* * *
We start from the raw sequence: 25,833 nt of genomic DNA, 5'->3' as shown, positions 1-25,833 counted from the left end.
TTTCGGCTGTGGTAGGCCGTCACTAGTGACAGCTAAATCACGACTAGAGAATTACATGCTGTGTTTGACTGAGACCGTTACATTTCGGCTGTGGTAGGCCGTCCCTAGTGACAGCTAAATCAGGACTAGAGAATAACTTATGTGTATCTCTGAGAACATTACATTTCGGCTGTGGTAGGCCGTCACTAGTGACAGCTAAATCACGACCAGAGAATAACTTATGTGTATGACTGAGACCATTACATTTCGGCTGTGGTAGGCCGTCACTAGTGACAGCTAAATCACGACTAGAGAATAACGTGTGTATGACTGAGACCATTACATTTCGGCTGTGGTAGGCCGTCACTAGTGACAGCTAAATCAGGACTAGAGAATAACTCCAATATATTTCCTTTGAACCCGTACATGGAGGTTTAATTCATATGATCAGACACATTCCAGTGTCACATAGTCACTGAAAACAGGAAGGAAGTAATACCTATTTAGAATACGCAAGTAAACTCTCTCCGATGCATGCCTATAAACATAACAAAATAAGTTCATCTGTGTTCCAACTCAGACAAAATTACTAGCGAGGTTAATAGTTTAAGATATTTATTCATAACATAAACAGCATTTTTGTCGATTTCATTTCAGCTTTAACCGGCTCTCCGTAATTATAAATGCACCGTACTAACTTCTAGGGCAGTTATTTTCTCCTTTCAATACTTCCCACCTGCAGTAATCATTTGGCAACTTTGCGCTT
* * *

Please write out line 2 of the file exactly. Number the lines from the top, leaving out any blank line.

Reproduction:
TTTCGGCTGTGGTAGGCCGTCACTAGTGACAGCTAAATCACGACTAGAGAATTACATGCTGTGTTTGACTGAGACCGTTACATTTCGGCTGTGGTAGGCCGTCCCTAGTGACAGCTAAATCAGGACTAGAGAATAACTTATGTGTATCTCTGAGAACATTACATTTCGGCTGTGGTAGGCCGTCACTAGTGACAGCTAAATCACGACCAGAGAATAACTTATGTGTATGACTGAGACCATTACATTTCGGCTGTGGTAGGCCGTCACTAGTGACAGCTAAATCACGACTAGAGAATAACGTGTGTATGACTGAGACCATTACATTTCGGCTGTGGTAGGCCGTCACTAGTGACAGCTAAATCAGGACTAGAGAATAACTCCAATATATTTCCTTTGAACCCGTACATGGAGGTTTAATTCATATGATCAGACACATTCCAGTGTCACATAGTCACTGAAAACAGGAAGGAAGTAATACCTATTTAGAATACGCAAGTAAACTCTCTCCGATGCATGCCTATAAACATAACAAAATAAGTTCATCTGTGTTCCAACTCAGACAAAATTACTAGCGAGGTTAATAGTTTAAGATATTTATTCATAACATAAACAGCATTTTTGTCGATTTCATTTCAGCTTTAACCGGCTCTCCGTAATTATAAATGCACCGTACTAACTTCTAGGGCAGTTATTTTCTCCTTTCAATACTTCCCACCTGCAGTAATCATTTGGCAACTTTGCGCTT